THE FOREIGN SERVICE JOURNAL
who knew him and had worked with him.
As it turned out, that ruling was a mistake
attributable to the department’s mis-
handling of his personnel file. Sadly, it
was probably a contributing factor in his
decision to take his own life.
Shortly before his last day in the State
Department in 1969, Thomas composed
a memo to Secretary of State William
Rogers, spelling out the allegations that
had been made to him about Lee Harvey
Oswald’s Cuban contacts in Mexico City
and noting that if these became public
without further investigation, they could
add fuel to continuing conspiracy theo-
ries and undercut the Warren Commis-
State asked the CIA to comment on
that memo and his reports. The CIA
replied curtly that there was “no need for
further action.” The department did not
From interviews Philip Shenon con-
ducted for a new 2014 edition of his book,he wrote in The Washington Post on Sept. 24, 2014, that the Kennedy assassination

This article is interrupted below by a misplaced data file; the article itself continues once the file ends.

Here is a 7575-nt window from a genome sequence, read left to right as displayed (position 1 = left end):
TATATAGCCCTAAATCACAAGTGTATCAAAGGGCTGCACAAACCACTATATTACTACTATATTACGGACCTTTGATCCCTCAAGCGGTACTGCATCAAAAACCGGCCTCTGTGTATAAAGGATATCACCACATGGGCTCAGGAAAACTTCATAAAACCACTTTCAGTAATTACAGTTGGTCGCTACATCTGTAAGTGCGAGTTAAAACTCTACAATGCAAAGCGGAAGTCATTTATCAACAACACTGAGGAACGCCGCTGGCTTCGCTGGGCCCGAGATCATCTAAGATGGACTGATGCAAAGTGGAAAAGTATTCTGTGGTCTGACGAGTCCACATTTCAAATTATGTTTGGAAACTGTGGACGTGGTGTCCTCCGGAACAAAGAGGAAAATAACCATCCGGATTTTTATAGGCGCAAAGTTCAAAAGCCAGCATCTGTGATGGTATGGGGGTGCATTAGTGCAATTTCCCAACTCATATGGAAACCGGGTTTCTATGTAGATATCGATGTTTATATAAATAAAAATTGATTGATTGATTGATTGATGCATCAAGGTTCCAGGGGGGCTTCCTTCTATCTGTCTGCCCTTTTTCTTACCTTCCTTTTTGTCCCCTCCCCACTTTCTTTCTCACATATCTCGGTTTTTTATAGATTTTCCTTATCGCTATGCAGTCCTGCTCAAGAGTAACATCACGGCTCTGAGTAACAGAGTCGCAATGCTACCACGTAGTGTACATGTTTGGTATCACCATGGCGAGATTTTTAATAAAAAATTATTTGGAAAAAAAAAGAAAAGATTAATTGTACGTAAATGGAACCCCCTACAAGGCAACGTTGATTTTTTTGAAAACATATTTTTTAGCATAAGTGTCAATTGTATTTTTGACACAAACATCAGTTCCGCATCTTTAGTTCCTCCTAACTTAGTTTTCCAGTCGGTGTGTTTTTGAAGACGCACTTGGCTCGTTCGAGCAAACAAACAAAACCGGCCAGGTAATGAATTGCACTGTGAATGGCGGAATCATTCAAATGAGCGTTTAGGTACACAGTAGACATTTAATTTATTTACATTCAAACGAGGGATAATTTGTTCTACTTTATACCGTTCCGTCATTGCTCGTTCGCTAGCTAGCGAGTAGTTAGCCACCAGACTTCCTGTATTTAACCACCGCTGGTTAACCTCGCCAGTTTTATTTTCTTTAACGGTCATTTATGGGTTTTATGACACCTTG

conspiracy theories are still alive half a
century later and that evenmembers of
the Warren Commission staff have come
around to believing that Oswaldmay have
beenmanipulated, even if he acted alone.
Thomas’ warning to Sec. Rogers was
prophetic, and it is surely time for the
Foreign Service to recognize his heroic
persistence and loyalty. We who served
with Charles Thomas remember him as a
loyal and brilliant colleague, an FSO who
deserves to be remembered by the newer
generations of the Foreign Service as a
devoted American public servant.
Ralph C. (Robin) Porter III
Wickford, Rhode IslandTake AFSAWith You! Change your address online, visit us at www.afsa.org/address Or Send changes to: AFSAMembership Department 2101 E Street NW Washington, DC 20037 Moving?